Most well-circumscribed breast masses are benign lesions such as cysts, fibroadenomas, and intramammary lymph nodes. Nevertheless, 10%-20% of breast malignancies are well-circumscribed masses, and these malignancies include papillary, mucinous, medullary, and metaplastic carcinomas, as well as malignant phyllodes tumors. Therefore, it is important to differentiate these well-circumscribed breast malignancies from benign breast lesions, but it is not easy to do so with conventional imaging modalities such as mammography and ultrasonography (US). As an emerging adjunctive imaging method, magnetic resonance (MR) imaging has substantial potential in characterizing well-circumscribed breast carcinomas. Analysis of the lesion signal intensity on nonenhanced T2-weighted MR images, determination of the enhancement pattern, and kinetic curve assessment can greatly help differentiate malignant from benign well-circumscribed breast lesions. Therefore, breast MR imaging can play a substantial role in distinguishing between well-circumscribed benign and malignant breast lesions, especially in cases that are difficult to diagnose by using conventional imaging. In this article, the MR imaging findings of the subtypes of well-circumscribed malignant breast lesions-intracystic papillary carcinoma, invasive papillary carcinoma, mucinous carcinoma, medullary carcinoma, metaplastic carcinoma, and malignant phyllodes tumor-are described and correlated with the histopathologic, mammographic, and US findings.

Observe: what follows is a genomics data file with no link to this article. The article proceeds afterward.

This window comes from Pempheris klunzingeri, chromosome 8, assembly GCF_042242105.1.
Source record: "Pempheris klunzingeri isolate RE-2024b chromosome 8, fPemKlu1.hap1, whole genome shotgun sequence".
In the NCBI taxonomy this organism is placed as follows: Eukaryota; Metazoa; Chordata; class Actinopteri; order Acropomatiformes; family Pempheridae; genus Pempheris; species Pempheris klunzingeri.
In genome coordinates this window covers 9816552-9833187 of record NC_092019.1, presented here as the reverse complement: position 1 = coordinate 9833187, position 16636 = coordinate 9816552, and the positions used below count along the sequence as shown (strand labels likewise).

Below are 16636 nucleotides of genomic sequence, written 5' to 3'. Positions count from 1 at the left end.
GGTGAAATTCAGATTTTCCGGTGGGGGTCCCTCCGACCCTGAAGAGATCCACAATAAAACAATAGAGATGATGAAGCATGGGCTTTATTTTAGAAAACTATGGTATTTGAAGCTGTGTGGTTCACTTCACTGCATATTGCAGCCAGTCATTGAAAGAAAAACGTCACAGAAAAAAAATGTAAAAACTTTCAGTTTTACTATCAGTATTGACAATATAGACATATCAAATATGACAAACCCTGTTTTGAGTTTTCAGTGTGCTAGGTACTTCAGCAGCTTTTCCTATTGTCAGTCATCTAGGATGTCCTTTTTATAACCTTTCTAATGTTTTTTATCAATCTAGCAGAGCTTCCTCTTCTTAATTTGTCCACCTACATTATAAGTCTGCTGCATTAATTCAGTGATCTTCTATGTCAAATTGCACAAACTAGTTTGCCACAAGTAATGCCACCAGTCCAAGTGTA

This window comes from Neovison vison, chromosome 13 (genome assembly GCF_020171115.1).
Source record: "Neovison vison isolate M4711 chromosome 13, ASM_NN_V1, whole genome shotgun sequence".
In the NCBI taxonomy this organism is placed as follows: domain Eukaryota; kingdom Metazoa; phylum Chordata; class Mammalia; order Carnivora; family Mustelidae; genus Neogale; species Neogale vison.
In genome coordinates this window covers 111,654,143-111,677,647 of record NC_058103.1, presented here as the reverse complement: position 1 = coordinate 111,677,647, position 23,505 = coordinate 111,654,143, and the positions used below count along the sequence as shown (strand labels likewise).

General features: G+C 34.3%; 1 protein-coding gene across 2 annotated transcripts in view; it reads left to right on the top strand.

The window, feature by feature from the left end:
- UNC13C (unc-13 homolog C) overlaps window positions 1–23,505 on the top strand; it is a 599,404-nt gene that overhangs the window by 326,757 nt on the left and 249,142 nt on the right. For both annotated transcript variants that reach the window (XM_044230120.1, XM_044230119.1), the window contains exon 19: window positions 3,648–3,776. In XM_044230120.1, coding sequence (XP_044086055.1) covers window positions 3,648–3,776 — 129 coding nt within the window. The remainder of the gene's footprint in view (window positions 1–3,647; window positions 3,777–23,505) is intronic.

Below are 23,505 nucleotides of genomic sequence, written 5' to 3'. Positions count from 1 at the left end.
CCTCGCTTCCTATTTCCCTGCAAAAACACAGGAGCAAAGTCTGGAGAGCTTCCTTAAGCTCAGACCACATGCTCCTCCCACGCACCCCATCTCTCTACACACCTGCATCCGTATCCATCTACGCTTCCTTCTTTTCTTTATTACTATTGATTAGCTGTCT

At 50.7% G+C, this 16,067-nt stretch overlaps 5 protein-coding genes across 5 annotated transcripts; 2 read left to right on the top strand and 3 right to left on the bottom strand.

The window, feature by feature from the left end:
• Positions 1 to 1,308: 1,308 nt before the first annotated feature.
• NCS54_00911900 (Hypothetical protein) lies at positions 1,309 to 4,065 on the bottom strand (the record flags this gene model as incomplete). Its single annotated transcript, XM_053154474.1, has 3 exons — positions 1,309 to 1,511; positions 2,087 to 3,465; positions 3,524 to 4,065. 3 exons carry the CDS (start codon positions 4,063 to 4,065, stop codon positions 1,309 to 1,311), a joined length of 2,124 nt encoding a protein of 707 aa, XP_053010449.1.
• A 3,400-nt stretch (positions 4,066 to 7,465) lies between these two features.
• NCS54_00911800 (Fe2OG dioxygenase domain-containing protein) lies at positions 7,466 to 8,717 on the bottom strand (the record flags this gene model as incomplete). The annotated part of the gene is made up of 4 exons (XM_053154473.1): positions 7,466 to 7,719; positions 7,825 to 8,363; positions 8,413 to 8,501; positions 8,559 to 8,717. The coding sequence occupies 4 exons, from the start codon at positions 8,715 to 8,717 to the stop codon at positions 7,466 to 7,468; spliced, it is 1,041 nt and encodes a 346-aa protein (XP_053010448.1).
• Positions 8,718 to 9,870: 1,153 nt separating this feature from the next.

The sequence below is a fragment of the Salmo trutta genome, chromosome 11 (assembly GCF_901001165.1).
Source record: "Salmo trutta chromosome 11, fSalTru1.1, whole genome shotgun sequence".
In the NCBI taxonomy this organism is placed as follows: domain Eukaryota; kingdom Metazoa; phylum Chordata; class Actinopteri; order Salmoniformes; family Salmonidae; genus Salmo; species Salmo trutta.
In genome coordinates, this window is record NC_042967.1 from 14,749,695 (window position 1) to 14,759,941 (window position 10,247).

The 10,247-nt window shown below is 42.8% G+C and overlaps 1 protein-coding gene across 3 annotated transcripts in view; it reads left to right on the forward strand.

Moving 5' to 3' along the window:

ASJC Scopus subject areas
- Radiology Nuclear Medicine and imaging